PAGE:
The book responds to the need for greater clarity regarding the relationship between descriptive, evaluative and prescriptive approaches within positive and normative economics. It also analyses the entanglement between evaluative and prescriptive perspectives within several theoretical frameworks in normative economics such as social choice theory, the capability approach, behavioural welfare economics and various theories of justice.
It provides a forum for discussion between various schools of economic thought and several theoretical frameworks on the relationship between the study of facts, norms and values, with particular emphasis on classical political economy, the Marxian school of economics, the Frankfurt School, the Austrian school, the Chicago school, rational choice theory, expected utility theory, behavioural economics, experimental economics, development economics, welfare economics, public economics, constitutional political economy, the capability approach and politico-economic theories of justice.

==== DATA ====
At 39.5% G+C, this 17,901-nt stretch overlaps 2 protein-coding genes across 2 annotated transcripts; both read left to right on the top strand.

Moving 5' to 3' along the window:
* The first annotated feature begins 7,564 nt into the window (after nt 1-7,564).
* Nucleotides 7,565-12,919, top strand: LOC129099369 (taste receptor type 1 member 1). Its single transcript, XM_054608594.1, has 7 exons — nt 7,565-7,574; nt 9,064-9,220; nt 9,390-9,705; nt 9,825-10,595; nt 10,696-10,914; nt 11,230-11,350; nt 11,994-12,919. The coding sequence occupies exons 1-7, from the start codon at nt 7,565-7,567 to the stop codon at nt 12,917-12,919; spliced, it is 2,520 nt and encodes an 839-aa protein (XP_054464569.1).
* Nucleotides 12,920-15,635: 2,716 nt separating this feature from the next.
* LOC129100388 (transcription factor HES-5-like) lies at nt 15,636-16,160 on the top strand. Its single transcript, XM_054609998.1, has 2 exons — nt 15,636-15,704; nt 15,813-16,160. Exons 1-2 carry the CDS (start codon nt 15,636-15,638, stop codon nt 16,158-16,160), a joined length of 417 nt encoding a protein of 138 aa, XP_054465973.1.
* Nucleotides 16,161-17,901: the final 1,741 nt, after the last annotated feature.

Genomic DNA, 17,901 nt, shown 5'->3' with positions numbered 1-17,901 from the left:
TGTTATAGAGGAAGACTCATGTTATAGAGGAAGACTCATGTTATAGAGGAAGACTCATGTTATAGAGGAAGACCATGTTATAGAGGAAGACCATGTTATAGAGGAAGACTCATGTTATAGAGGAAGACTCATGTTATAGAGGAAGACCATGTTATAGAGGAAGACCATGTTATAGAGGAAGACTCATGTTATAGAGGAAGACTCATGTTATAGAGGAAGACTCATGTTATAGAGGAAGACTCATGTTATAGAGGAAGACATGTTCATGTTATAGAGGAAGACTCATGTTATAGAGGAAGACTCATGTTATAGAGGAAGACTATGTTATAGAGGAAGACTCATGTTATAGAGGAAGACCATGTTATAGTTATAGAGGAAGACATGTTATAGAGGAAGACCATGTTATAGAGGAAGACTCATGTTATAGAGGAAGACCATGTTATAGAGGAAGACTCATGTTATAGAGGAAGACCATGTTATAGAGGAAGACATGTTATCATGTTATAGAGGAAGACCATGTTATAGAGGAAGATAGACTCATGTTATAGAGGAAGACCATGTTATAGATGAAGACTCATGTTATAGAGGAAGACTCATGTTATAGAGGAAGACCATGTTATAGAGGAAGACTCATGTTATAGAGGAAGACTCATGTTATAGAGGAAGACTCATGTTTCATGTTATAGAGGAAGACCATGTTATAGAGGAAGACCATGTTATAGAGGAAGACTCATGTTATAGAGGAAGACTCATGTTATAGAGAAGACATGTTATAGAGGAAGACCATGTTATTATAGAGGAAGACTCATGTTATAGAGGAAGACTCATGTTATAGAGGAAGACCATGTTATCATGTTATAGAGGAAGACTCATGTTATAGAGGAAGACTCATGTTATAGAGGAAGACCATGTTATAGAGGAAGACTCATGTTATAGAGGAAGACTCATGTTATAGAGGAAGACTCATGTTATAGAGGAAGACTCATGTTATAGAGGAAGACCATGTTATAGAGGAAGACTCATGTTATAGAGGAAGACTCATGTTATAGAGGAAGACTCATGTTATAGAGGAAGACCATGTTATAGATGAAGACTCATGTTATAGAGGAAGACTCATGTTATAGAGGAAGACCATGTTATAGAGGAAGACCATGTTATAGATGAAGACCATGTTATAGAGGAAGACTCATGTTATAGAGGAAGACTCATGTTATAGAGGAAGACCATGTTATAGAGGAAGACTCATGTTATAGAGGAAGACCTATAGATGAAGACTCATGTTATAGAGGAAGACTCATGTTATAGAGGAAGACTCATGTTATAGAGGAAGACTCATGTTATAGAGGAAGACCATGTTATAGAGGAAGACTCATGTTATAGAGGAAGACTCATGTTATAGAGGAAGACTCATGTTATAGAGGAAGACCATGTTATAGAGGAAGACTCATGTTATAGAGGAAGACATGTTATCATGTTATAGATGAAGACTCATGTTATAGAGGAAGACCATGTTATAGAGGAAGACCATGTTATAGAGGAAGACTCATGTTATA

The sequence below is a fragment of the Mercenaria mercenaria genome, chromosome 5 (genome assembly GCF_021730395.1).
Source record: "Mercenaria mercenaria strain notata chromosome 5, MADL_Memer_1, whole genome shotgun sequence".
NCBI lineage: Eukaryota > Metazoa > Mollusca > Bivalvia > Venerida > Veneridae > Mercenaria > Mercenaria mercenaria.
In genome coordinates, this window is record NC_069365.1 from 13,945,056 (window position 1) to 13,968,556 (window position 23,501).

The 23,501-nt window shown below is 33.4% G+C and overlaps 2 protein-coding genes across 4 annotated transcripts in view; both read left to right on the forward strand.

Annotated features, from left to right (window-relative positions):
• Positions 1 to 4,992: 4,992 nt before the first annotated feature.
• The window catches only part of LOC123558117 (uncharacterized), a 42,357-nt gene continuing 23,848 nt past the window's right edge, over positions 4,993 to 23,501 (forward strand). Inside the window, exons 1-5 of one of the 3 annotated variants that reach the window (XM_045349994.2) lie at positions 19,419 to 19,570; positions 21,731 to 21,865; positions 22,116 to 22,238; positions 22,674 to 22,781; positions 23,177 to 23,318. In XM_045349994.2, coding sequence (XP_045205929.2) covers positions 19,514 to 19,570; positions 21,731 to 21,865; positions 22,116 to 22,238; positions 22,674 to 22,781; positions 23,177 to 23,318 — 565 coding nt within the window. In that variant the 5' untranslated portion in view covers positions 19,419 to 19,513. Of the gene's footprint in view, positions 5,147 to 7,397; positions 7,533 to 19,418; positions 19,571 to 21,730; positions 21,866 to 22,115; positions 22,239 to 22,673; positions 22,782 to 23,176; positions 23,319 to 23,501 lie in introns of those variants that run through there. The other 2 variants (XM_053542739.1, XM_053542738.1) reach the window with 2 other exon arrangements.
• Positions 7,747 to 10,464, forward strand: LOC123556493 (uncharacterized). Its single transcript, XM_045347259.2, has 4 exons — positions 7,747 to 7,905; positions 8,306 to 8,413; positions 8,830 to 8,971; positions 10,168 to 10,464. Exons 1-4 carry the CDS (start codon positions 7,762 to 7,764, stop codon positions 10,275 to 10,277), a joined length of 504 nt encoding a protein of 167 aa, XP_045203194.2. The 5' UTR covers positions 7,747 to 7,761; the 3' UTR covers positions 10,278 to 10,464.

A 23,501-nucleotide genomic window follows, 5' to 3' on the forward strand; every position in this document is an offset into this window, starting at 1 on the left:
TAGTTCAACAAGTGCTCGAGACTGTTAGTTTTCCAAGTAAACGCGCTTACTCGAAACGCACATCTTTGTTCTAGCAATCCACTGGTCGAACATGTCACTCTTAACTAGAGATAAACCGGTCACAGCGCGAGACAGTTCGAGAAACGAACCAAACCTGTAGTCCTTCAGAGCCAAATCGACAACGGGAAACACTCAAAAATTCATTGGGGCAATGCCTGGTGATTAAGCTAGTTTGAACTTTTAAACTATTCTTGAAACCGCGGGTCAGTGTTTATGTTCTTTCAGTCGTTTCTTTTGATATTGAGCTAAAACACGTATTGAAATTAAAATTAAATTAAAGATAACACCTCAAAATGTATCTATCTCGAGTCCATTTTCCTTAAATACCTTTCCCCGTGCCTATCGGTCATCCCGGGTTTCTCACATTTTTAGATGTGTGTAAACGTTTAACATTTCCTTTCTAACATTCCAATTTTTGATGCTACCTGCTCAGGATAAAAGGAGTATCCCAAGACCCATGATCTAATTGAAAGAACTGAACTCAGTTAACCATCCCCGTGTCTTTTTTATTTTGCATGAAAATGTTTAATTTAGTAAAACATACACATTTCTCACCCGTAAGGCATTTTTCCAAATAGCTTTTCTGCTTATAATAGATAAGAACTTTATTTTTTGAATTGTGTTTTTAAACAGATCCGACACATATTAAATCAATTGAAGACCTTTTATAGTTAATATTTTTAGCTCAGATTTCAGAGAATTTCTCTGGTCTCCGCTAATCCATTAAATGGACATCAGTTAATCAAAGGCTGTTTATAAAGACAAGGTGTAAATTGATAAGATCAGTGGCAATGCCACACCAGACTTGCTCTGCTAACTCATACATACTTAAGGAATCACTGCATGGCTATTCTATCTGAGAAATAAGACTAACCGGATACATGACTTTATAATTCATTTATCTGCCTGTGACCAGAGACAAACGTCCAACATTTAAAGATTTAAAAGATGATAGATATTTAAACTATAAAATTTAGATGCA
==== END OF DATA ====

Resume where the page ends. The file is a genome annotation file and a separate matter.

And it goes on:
Given the scope of questions treated in this book, it will be of interest to economists, historians of economic thought, political philosophers and philosophers of science, especially those interested in the philosophy and epistemology of economics.
TABLE OF CONTENTS
section Section I|60 pages
The Positive and the Normative in the History of Economic Thought
part Section II|105 pages
The Positive and the Normative in Contemporary Economic Thought
part Section III|51 pages
The Positive and the Normative in Economics